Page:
Why Am I Not Getting Pregnant?
An estimated 1 in every 8 couples struggle to conceive. While infertility is defined as the inability to conceive after having regular, unprotected intercourse for 1 year, it is considered “normal” for an average fertile couple under 35 years of age to try for 1 year before conception occurs. But for those individuals who are older than 35, that time frame for conception becomes smaller. If you have not conceived during this time frame, you may be asking, “Why?” Our fertility experts at Spokane’s Center for Reproductive Health explain six reasons why you might not be getting pregnant.
1. Maternal Age
Age is one of the initial indicators used to assess a woman’s fertility health. From ages 30 to 35, there is a gradual decline in a woman’s ability to become pregnant; after age 40, there is a sharp decline in conception. Women are less likely to ovulate regularly as they age, which could be a reason for a decline in one’s fertility. Women also produce fewer healthy eggs as they age, creating resistance to fertilization and lower pregnancy rates.
2. Excess Body Weight
While not every woman who is overweight will struggle to conceive, there are many that do struggle. Weight can be concerning for women when it contributes to reproductive health concerns, such as irregular menstrual cycles and ovulatory dysfunction. Excess weight can cause an increase in insulin levels, which may lead to the ovaries producing male hormones and limited egg release.
3. Not Enough Body Weight
While being overweight has implications on fertility, an appropriate amount of fat is necessary for a healthy reproductive system. The appropriate amount may vary based on the person. Too little body fat can cause absence of periods and ovulation, making conception very difficult.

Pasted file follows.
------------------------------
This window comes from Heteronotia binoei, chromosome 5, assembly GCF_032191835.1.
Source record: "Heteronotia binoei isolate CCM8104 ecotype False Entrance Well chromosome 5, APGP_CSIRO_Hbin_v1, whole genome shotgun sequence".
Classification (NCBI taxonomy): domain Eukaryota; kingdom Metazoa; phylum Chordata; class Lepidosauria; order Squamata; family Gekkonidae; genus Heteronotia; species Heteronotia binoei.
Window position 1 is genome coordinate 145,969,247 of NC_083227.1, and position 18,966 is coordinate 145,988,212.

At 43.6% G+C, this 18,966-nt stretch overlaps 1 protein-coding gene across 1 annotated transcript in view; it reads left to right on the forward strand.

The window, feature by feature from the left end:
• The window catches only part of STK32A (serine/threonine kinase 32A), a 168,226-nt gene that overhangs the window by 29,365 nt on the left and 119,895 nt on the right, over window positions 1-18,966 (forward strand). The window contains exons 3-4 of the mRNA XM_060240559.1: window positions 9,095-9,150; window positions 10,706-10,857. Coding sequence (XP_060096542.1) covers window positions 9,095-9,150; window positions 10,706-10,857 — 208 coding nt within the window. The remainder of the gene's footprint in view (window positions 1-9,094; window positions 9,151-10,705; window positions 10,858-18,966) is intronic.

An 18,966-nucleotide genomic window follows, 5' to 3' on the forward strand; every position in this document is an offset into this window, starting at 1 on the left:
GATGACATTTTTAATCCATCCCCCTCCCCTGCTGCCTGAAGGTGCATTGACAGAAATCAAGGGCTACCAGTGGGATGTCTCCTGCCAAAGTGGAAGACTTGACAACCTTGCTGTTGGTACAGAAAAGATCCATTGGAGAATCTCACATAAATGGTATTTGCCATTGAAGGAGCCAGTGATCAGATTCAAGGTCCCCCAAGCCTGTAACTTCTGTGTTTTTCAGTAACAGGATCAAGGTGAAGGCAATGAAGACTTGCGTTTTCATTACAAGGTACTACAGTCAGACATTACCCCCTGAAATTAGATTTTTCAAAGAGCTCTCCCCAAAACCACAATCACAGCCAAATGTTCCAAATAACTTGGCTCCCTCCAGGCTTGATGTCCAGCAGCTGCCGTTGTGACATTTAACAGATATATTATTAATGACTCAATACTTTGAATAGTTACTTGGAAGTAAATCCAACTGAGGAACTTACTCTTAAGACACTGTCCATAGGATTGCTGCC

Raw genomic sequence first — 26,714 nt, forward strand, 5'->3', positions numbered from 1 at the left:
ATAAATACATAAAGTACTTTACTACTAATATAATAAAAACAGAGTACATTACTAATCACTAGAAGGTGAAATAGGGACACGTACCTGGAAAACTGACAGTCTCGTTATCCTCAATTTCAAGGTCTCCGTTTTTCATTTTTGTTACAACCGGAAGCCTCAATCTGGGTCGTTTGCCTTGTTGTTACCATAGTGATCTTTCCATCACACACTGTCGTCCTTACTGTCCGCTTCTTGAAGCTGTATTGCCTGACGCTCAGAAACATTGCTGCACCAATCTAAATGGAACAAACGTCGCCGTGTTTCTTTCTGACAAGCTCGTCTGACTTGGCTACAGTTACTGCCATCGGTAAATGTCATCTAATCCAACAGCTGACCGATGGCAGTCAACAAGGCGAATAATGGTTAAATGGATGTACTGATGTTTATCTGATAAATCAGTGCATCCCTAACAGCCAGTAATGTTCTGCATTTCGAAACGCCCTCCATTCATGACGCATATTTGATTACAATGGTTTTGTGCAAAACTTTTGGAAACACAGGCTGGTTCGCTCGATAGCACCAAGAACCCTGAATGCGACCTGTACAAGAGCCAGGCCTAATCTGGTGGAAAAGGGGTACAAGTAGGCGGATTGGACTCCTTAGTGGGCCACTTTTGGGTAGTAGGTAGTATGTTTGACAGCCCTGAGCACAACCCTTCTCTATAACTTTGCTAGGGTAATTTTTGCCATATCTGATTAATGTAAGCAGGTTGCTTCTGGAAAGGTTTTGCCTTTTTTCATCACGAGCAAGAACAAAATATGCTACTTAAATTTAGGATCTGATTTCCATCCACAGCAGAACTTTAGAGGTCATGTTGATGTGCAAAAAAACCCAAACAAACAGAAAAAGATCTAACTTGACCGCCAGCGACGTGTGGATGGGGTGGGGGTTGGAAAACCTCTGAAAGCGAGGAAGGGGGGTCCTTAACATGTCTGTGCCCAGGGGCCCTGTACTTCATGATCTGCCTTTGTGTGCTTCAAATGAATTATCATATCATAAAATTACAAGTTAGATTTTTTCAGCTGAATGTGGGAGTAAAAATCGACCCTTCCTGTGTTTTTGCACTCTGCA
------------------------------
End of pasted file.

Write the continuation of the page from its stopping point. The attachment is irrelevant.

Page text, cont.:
4. Smoking Habit
Smoking can have negative effects on your reproductive health. Compared to non-smokers, smokers commonly experience a higher chance that conception will take 1 year or longer. Smoking can also reduce the levels of estrogen in the body.
5. Existing Medical Conditions
Nearly one-third of all infertility diagnoses in women are related to Polycystic Ovary Syndrome, commonly referred to as PCOS. PCOS is the most common ovulatory disorder in women of reproductive age and is caused by hormonal imbalances that hinder ovulation. Endometriosis is also a common cause of infertility, in which tissue lining the inside of the uterus grows outside of the uterus. These conditions can often go undiagnosed, as many people don’t have noticeable symptoms.
6. Your Partner
While infertility is generally perceived as a female issue, the reality is 40 percent of infertility is connected to male reproductive health issues. Erectile dysfunction, ejaculatory issues, spinal cord injuries, tumors, and undescended testes are all fairly common culprits of male infertility. Because basic testing for these problems is relatively simple and inexpensive, a semen analysis is performed as part of every couple’s routine testing at Center for Reproductive Health.
Month after month of negative pregnancy tests can be disappointing and frustrating for men and women alike. If this list didn’t provide you with any clear indications of potential fertility concerns, please note that these six reasons are not the only possibilities. Even after testing, some couples find that their infertility is ‘unexplained.’ This can be a baffling or discouraging diagnosis when there is not a real “reason” for the infertility. Individualized tests, analysis and consultations with Dr. Robins will help determine your best way forward.
If you have been trying to conceive and are not getting pregnant, it might be time to see a fertility specialist at Center for Reproductive Health. When it comes to fertility, time is of the essence. Advanced technologies and treatments are available to help you find your path to parenthood.
If you would like to learn more, please call (509) 462-7070 to schedule an appointment.